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U.S. Treasury Proposals - Enhanced Tax Information Reporting Impact on Cryptos

11 June 2021 William Sheridan

Enhanced tax information reporting has become one of the pillars of the Biden Administration's efforts to close the tax gap and bring in additional revenue for its legislative agenda.

The Administration's proposed tax information reporting changes are significant and are detailed to some extent in the U.S. Treasury's recently released General Explanations of the Administration's Fiscal Year 2022 Revenue Proposals, commonly referred to as the "green book."

These proposed changes, if enacted, would impact banks and other financial institutions broadly and, in particular, would provide significant new reporting rules for institutions facilitating transactions in cryptocurrencies.

Reporting Financial Account Inflows and Outflows

A signature proposal in the green book is a proposal for "comprehensive financial account reporting." Comprehensive financial account reporting would require financial institutions to "report gross inflows and outflows" from financial accounts, including bank, loan and investment accounts. The proposal envisions a breakdown for flow types, including for physical cash, transactions with a foreign account, and transfers to and from another account with the same owner. The reporting is subject to a de minimis $600 flow or fair market value threshold.

The target of the enhanced financial account reporting appears to be sole proprietorship and other business income and expenses. These rules extend to payment settlement entities as well that report on Form 1099-K. In particular, payment settlement entities would be required to report not only gross receipts but also gross purchases, physical cash, as well as payments to and from foreign accounts, and transfer inflows and outflows.

Cryptocurrencies Impact

Moreover, the green book tax information reporting proposals evidence a deep concern by the Administration of potential tax evasion through the holding of, and transactions in, cryptocurrency and dedicate specific rules to address this concern.

First, the comprehensive financial account reporting of inflows and outflows applies to crypto asset exchanges and custodians.

Separately, reporting would also apply where a taxpayer buys crypto assets from one broker and transfers the crypto asset to another broker. It is unclear whether this may be similar to the broker transfer statement reporting that is currently required when securities are transferred between brokers but appears similar and may offer a mechanism for tracking tax basis in crypto assets.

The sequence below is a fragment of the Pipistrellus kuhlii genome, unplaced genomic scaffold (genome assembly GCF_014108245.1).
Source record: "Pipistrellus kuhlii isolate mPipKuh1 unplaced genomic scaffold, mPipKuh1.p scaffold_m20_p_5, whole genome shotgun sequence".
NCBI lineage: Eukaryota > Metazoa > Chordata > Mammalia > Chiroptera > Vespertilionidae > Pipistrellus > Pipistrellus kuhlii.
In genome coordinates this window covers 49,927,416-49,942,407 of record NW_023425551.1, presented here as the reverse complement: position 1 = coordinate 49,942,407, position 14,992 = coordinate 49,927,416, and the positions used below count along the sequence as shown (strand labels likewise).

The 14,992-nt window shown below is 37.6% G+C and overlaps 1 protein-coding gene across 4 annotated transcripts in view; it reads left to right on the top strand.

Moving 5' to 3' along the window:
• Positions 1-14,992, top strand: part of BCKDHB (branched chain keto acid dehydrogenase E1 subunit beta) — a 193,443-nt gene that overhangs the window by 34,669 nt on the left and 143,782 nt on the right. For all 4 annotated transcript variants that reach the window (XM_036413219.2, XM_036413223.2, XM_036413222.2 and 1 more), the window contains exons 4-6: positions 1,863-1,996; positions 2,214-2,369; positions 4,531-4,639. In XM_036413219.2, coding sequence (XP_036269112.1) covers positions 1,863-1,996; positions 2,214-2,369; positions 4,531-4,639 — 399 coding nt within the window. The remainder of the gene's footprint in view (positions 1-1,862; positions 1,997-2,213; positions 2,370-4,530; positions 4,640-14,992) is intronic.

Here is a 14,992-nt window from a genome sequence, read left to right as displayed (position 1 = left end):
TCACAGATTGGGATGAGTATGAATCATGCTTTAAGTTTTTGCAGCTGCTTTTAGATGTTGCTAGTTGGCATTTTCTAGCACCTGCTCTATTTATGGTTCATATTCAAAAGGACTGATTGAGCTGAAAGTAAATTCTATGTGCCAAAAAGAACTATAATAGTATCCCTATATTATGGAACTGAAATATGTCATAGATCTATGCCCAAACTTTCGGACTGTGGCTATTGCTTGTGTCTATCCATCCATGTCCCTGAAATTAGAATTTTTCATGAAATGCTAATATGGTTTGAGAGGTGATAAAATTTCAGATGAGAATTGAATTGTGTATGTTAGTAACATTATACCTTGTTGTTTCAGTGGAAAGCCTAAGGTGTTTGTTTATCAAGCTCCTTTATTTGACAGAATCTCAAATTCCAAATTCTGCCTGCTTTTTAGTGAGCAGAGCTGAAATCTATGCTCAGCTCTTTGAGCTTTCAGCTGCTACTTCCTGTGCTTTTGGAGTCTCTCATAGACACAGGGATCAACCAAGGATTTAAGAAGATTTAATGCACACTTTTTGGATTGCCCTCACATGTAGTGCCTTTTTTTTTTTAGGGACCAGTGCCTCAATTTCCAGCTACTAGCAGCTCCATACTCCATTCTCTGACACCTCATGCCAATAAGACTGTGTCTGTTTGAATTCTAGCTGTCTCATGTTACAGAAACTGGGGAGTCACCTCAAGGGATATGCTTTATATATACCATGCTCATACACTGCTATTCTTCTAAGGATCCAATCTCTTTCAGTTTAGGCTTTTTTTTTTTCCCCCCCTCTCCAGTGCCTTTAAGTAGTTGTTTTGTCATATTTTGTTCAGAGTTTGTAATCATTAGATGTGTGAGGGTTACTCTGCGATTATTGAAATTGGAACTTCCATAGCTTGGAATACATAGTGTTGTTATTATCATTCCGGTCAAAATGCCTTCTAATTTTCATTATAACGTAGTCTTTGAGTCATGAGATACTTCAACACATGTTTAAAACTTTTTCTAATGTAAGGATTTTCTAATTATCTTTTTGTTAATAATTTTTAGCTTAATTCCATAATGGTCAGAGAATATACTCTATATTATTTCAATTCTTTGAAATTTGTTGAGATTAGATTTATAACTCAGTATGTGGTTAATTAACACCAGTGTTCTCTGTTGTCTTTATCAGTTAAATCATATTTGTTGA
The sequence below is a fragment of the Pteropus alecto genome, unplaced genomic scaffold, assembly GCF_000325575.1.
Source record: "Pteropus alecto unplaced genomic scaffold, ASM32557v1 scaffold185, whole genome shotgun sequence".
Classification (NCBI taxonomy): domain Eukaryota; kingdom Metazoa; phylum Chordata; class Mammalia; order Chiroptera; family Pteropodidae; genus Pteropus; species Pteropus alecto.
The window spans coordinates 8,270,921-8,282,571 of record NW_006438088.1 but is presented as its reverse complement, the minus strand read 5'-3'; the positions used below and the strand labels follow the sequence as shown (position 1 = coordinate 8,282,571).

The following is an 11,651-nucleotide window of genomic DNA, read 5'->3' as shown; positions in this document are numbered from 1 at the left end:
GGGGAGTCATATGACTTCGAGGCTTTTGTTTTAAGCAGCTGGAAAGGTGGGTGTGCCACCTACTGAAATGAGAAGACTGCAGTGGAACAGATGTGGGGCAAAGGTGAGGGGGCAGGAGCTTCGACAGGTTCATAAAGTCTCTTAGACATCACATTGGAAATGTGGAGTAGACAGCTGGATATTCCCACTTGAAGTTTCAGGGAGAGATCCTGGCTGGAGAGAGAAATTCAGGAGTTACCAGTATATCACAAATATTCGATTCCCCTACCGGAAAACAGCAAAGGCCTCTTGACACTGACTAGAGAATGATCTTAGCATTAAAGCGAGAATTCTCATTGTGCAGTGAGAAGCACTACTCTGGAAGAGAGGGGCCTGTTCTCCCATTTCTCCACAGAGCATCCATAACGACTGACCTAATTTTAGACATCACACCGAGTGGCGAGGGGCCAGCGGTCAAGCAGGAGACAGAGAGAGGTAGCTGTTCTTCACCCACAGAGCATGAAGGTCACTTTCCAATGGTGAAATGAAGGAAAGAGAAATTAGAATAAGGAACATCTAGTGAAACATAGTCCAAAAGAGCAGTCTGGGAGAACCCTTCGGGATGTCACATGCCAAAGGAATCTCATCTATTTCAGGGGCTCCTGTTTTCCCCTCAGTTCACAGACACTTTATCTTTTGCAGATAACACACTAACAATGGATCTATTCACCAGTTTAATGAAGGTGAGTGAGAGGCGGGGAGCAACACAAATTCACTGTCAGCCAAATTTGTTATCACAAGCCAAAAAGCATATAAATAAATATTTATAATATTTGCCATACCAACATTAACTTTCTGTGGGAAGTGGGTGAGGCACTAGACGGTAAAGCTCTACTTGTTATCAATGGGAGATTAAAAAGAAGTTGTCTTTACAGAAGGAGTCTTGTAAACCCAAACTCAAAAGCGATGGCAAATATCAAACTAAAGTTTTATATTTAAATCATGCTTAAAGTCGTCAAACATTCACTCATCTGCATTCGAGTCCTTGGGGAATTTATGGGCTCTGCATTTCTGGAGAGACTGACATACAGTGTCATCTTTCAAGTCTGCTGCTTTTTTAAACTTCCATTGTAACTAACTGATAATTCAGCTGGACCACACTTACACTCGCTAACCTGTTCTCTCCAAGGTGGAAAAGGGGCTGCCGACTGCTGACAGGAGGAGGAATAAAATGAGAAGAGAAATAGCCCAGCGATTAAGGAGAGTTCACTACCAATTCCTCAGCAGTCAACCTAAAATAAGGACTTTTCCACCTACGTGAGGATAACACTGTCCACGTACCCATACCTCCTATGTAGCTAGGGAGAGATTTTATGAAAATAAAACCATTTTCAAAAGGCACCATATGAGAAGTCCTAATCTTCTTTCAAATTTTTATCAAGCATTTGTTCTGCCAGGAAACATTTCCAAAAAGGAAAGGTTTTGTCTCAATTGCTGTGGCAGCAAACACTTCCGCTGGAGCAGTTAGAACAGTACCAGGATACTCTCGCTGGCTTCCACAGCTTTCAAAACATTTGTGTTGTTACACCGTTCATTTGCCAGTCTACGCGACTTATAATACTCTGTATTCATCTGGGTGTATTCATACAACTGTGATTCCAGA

Third, businesses that receive crypto assets in transactions that have a fair market value that exceed $10,000 would be required to report.

Enhanced FATCA-Type Reporting on Crypto Assets

Finally, the green book also proposes enhanced broker reporting on crypto asset transactions with respect to substantial non-U.S. beneficial owners of certain passive entity account holders. This requirement may require significant review and build-out of new tax information reporting processes.

Under existing Foreign Account Tax Compliance Act (FATCA) requirements, reporting is generally required on substantial U.S. owners of certain passive entities, but there is no corresponding reporting on non-U.S. owners.

The green book notes that obtaining such information would "allow the United States to share such information on an automatic basis with appropriate partner jurisdictions." The intention is that this would then allow the IRS to reciprocally receive information on U.S. taxpayers that directly or through passive entities engage in crypto asset transactions outside the United States through a global automatic exchange of information framework (e.g., FATCA).

The enhanced broker crypto reporting would require "brokers, including entities such as U.S. crypto asset exchanges and hosted wallet providers, to report information relating to certain passive entities and their substantial foreign owners when reporting with respect to crypto assets held by those entities in an account with the broker."

From a process perspective, identification of such non-U.S. beneficial owners of passive entities would likely require new tax certifications and validation processes.

In addition, the proposal indicates that this enhanced reporting may require reporting of proceeds from the sale of crypto assets. If so, this would be inconsistent with the general rule that sale proceeds from personal property sales are generally not reportable when paid to a non-U.S. person. With the advent of broker withholding and associated reporting on sales of publicly traded partnerships under section 1446(f) beginning in 2022, however, we may be headed in the direction of an asset-specific proceeds reporting regime.

At this point, it is unclear whether either the comprehensive financial account reporting of account flows or the broker crypto reporting of non-U.S. beneficial owner of passive entities would be enforced through a withholding mechanism, whether it be backup withholding or FATCA withholding. But withholding agents will need to bear in mind potential withholding process impact in addition to reporting changes.

These enhanced financial account reporting is proposed to be effective for tax years beginning after December 31, 2022, and the proposal for enhanced broker crypto reporting on non-U.S. owners of certain passive entities is proposed to be effective for returns required to be filed after December 31, 2022.

Posted 11 June 2021 by William Sheridan, Managing Director, Tax Solutions, S&P Global Market Intelligence

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